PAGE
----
“On behalf of all Georgians, Marty, the girls, and I want to thank Colonel Wright for the incredible job he has done as head of the Department of Public Safety,” said Governor Kemp. “During times of civil unrest and the unprecedented challenges of the pandemic, Colonel Wright demonstrated resilience, foresight, and strength that has led to reductions in crime and safer communities all across Georgia. He has led as he served – with distinction – and we wish him and his family well in this next chapter.”

Governor Kemp also announced that the Board of Public Safety unanimously voted today to approve Lt. Colonel William “Billy” Hitchens to serve as the next DPS Commissioner and Colonel of the Georgia State Patrol, effective October 1. The Board also unanimously confirmed Major Kendrick Lowe to serve as Lt. Colonel of the Georgia State Patrol and Deputy Commissioner for DPS, also effective October 1. Lt. Colonel Joshua Lamb will continue his service as a valued member of the senior DPS leadership team and will be promoted to Assistant Commissioner.

“Keeping Georgians safe will always be my top priority. My entire family is thankful we will continue to have great leadership at the Department of Public Safety and overseeing the Georgia State Patrol,” said Governor Kemp. “As someone who has dedicated his career to this agency, Marty, the girls, and I are grateful for Lt. Colonel Hitchens’ willingness to step into this new role. We’re also thankful for Major Lowe and Lt. Colonel Lamb’s further service. All three of these men are dedicated to the job, to setting high standards for our state law enforcement, and most of all to protecting their fellow Georgians. We are thankful for that ongoing commitment and for the sacrifices of their families.”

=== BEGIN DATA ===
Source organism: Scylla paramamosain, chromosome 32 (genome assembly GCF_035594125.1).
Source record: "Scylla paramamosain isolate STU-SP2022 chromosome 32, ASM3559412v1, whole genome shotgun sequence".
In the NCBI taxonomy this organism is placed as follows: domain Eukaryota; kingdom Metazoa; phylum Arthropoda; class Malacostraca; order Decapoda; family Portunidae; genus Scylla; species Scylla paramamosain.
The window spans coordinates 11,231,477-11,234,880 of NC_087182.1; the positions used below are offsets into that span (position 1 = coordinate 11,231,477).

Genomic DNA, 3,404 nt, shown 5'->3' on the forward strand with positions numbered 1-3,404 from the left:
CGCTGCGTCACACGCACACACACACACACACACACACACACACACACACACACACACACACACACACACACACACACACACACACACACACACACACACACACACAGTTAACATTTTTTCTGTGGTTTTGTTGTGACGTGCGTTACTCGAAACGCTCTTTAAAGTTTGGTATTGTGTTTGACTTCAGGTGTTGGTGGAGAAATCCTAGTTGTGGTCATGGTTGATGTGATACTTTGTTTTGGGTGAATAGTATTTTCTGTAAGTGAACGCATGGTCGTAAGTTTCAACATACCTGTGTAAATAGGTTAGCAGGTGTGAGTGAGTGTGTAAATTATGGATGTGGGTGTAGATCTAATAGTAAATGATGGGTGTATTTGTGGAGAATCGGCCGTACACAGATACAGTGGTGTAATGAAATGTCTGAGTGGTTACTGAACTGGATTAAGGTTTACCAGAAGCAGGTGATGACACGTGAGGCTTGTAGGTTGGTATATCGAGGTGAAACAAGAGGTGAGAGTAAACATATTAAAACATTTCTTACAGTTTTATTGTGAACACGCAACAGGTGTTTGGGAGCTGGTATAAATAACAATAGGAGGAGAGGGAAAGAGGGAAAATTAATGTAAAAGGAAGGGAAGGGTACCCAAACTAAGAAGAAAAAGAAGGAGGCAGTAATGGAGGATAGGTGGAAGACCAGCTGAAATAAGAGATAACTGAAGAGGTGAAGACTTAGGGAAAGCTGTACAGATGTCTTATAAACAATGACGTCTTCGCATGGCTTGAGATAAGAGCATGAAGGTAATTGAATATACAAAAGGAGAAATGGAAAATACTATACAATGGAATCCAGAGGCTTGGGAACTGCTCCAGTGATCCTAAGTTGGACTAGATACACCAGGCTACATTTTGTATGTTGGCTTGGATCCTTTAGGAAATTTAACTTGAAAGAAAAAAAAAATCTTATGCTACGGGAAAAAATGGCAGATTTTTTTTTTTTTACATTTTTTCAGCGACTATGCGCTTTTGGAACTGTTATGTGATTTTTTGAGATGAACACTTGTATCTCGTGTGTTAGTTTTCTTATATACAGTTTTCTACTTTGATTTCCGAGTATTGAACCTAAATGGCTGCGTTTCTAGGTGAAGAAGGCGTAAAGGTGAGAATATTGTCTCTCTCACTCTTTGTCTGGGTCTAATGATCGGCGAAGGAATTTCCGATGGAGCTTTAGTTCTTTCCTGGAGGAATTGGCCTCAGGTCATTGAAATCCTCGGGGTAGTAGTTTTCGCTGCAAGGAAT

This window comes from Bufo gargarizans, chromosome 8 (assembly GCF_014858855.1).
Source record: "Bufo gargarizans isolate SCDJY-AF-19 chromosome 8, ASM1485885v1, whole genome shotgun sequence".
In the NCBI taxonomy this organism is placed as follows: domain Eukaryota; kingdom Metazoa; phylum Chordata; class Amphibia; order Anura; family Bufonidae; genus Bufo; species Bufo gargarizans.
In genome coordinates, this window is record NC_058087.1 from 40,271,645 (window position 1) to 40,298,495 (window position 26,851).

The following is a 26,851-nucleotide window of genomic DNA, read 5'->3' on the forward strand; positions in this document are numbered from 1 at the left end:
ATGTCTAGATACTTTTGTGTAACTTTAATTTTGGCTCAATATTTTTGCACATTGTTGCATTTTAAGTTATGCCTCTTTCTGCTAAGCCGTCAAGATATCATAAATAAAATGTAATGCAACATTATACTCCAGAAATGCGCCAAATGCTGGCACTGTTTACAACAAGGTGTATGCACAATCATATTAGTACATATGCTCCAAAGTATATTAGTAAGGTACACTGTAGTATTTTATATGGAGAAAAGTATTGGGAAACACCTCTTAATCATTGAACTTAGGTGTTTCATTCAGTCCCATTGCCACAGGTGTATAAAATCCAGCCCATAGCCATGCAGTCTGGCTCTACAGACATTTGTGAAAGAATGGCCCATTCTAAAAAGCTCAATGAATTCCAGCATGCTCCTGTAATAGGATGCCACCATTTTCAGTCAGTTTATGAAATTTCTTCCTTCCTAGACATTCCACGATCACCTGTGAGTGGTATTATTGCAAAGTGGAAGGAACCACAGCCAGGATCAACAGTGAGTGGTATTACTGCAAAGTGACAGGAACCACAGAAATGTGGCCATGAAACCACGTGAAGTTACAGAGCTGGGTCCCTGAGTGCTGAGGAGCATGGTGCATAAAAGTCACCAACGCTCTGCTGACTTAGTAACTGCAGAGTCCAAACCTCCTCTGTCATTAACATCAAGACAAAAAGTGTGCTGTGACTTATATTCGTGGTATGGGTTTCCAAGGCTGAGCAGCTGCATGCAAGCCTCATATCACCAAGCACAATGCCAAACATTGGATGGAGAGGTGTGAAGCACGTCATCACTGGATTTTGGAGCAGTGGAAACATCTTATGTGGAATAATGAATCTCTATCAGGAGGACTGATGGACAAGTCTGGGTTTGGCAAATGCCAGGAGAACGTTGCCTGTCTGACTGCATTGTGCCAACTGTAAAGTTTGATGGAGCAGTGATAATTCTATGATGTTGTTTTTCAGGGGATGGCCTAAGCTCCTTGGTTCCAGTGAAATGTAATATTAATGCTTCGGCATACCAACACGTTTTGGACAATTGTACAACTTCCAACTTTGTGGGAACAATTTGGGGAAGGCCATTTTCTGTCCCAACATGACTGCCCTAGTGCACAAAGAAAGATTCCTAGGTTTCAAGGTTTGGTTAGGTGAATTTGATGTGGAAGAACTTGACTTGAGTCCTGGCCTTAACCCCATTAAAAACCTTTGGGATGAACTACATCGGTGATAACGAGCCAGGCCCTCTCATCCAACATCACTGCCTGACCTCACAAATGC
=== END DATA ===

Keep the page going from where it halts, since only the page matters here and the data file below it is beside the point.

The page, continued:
Lt. Colonel William “Billy” Hitchens, III currently serves as Deputy Commissioner for the Department of Public Safety. He is also the Director of Field Operations, overseeing the Georgia State Patrol, the Motor Carrier Compliance Division, the Capitol Police Division, the Headquarters Adjutant, and the Special Operations Adjutant.

Prior to this appointment, Lt. Colonel Hitchens served as Major and South Adjutant. He began his career with the Georgia State Patrol as a Cadet Trooper in Sylvania and graduated from the 69th Trooper School in 1995. During the 1996 Olympic Games held in Atlanta, Lt. Colonel Hitchens was assigned to Centennial Park and received a Meritorious Service Award for his actions prior to and immediately after the bombing. Lt. Colonel Hitchens was also selected to serve on the committee which developed the department’s mission statement and core beliefs.

Lt. Colonel Hitchens earned an undergraduate degree from Georgia Southern University and an MPA from Columbus State University. He is a graduate of the Georgia Law Enforcement Command College and the FBI National Academy.